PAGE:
There was no doubt, after the stigma of the Cintra enquiry faded, that Sir Arthur Wellesley's 1808 campaign in Portugal had been a brilliantly straightforward piece of soldiering. He had landed, marched, beat the enemy and had not he been superseded the new year of 1809 would have seen the French thrown back into Spain. Despite this, the disaster of the Corunna campaign had led the opposition to call for the end of the intervention in Iberia. As it happened, however Lord Castlereigh was able to convince the cabinet that so long as there was still troops in Portugal, and opposition to France was still strong in Spain, the British had an obligation to see the thing through. Only a new commander was required.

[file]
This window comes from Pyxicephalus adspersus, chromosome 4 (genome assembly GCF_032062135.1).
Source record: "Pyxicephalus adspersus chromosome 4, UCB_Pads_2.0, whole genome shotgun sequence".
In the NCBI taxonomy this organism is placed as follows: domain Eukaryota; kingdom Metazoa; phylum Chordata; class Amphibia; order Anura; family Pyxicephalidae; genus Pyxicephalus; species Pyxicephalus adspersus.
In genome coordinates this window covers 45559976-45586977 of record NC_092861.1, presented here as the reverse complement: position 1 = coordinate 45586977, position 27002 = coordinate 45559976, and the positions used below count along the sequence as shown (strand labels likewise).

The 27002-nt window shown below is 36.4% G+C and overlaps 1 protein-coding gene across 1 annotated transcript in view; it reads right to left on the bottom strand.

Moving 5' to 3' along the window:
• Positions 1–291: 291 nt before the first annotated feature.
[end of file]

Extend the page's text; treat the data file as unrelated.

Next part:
The sight of Moore's shattered, vagabond army was being secretly disembarked during the winter of 1809, so as not to upset the local people, was a dire warning to all. Indeed the ghost of Sir John Moore seemed to linger over the decision makers in Whitehall, but none could tell if he was asking for vengeance or warning them not to press into Spain. General Craddock, who was at that time in charge in Portugal was pessimistic after Moore's debacle, but Wellesley was the opposite, and was certain he could invade Spain successfully. On the 6th of April 1809 Lt General Sir Arthur Wellesley was reappointed as commander in chief of he British and Portuguese forces. He arrived in Lisbon on the 22nd of April and found the situation in the country precarious. Marshal Soult, fresh (if that word can be used for such a punishing campaign) from hounding Moore into the sea, had swept down from the north and was now at Porto. Wellesley would become acutely aware in the years to come how isolated he was from reinforcements, and that he commanded Britain's last true field army, but at that moment he was still the audacious General of Assaye, and that meant, he attacked.